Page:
A Hanukkah menorah has nine candles, one for each day the oil lasted after the ancient Temple was reclaimed and one to light the rest. The original menorah had only seven, symbolizing creation.
Production of stollen, a sweet holiday bread that originated centuries ago in Dresden, Germany, is still regulated by the Protection Association for Dresden Christostollen. Each loaf made in the city comes with an official seal.
The first electric Christmas tree lights, invented by Edward Johnson in 1882, consisted of a string of 80 red, white, and blue bulbs.
The pale wood of holly trees is very hard, polishes well, and has a fine grain. It is frequently dyed black and used as a substitute for ebony on piano keys.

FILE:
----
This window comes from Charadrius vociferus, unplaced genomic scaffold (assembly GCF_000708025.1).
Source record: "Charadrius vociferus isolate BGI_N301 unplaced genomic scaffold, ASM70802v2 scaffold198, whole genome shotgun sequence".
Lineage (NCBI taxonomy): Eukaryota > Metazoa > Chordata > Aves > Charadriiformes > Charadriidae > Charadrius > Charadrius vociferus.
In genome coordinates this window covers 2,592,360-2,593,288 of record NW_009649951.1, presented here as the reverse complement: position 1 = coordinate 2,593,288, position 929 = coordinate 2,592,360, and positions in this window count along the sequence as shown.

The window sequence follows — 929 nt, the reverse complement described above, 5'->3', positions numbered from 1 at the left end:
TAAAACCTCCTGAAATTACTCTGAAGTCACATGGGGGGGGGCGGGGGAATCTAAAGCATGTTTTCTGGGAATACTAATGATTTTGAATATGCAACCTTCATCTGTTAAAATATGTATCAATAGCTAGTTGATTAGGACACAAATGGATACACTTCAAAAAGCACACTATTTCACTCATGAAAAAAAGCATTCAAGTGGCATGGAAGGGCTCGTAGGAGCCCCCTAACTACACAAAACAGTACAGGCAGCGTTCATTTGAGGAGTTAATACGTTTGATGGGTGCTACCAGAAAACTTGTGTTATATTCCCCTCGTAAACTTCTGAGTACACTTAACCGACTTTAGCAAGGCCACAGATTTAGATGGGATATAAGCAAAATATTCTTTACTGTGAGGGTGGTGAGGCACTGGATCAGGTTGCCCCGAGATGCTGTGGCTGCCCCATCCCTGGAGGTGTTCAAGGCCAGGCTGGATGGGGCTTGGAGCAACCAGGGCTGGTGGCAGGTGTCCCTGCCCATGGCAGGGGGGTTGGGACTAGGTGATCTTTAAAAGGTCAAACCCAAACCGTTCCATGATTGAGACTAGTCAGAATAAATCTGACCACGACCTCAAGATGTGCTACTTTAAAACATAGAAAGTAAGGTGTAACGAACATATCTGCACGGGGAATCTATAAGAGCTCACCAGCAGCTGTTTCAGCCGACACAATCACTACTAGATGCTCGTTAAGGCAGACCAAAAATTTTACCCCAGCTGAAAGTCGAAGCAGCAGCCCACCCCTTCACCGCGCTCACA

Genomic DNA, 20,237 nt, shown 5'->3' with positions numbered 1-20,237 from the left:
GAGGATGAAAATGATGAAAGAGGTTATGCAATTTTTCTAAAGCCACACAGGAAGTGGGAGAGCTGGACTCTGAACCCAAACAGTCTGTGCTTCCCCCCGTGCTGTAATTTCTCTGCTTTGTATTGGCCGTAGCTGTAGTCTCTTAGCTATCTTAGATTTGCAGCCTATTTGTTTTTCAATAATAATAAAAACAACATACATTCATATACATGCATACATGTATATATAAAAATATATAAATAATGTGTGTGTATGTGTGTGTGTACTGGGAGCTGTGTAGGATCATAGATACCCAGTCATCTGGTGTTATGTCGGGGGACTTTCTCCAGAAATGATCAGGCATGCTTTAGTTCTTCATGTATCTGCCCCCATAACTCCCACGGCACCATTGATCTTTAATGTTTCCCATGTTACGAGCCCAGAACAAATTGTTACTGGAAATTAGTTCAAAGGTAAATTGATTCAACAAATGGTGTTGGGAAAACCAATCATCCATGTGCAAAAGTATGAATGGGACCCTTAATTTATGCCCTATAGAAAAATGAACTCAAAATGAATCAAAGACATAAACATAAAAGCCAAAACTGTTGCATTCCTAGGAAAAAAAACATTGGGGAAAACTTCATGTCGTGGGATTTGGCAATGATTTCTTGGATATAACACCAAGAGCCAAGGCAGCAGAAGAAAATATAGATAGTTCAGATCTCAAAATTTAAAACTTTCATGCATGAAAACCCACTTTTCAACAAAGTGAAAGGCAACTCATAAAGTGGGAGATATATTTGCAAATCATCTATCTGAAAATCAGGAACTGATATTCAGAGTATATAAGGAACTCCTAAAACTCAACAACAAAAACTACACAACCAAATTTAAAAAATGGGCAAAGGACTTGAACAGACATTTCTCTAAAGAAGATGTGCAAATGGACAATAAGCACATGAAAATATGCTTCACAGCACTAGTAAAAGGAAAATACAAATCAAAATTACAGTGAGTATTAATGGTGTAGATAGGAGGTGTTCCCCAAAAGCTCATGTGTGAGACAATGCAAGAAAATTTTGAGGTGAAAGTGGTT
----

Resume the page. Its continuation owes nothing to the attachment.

According to Guinness World Records, the tallest snowman loomed 113 feet high and took the residents of Bethel, Maine, two weeks to build in 1999.
Wreaths evolved from diadems, which were worn as crowns by ancient Persian royalty and were later used to honor victors during the Olympic Games. It is believed that the winners would then hang the souvenirs on their doors.
Halley's Comet may have a circumstantial link to Hanukkah, the Festival of Lights. Records show that in 164 B.C.E., when the first celebration took place, the comet produced an unusually spectacular show.
According to one legend, a seventeenth-century German choirmaster created the first candy canes to quiet restless children during Christmas services.
Although most snowflakes form around dust stirred up from the surface of the earth, some have particles of disintegrated meteors at their core.
According to German folklore, the first strands of tinsel were spiderwebs, miraculously transformed.